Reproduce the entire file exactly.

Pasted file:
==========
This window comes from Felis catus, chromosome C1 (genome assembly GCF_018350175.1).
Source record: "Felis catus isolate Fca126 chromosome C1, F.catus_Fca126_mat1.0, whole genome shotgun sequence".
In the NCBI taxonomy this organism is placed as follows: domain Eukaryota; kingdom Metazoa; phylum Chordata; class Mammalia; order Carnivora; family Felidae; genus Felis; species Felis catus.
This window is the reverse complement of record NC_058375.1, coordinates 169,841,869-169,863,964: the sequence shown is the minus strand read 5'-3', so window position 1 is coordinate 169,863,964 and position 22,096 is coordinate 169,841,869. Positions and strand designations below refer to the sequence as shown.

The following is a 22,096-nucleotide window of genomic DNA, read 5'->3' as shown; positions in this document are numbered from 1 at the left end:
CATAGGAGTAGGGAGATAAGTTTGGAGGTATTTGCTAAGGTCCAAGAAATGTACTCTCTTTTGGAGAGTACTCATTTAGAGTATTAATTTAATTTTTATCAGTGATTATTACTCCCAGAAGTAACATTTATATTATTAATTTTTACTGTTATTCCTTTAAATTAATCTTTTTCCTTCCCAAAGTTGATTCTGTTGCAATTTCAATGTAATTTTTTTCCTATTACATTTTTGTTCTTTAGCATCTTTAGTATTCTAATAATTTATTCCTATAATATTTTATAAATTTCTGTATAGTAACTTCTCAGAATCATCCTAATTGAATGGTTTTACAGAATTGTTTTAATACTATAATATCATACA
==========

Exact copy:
This window comes from Felis catus, chromosome C1 (genome assembly GCF_018350175.1).
Source record: "Felis catus isolate Fca126 chromosome C1, F.catus_Fca126_mat1.0, whole genome shotgun sequence".
In the NCBI taxonomy this organism is placed as follows: domain Eukaryota; kingdom Metazoa; phylum Chordata; class Mammalia; order Carnivora; family Felidae; genus Felis; species Felis catus.
This window is the reverse complement of record NC_058375.1, coordinates 169,841,869-169,863,964: the sequence shown is the minus strand read 5'-3', so window position 1 is coordinate 169,863,964 and position 22,096 is coordinate 169,841,869. Positions and strand designations below refer to the sequence as shown.

The following is a 22,096-nucleotide window of genomic DNA, read 5'->3' as shown; positions in this document are numbered from 1 at the left end:
CATAGGAGTAGGGAGATAAGTTTGGAGGTATTTGCTAAGGTCCAAGAAATGTACTCTCTTTTGGAGAGTACTCATTTAGAGTATTAATTTAATTTTTATCAGTGATTATTACTCCCAGAAGTAACATTTATATTATTAATTTTTACTGTTATTCCTTTAAATTAATCTTTTTCCTTCCCAAAGTTGATTCTGTTGCAATTTCAATGTAATTTTTTTCCTATTACATTTTTGTTCTTTAGCATCTTTAGTATTCTAATAATTTATTCCTATAATATTTTATAAATTTCTGTATAGTAACTTCTCAGAATCATCCTAATTGAATGGTTTTACAGAATTGTTTTAATACTATAATATCATACA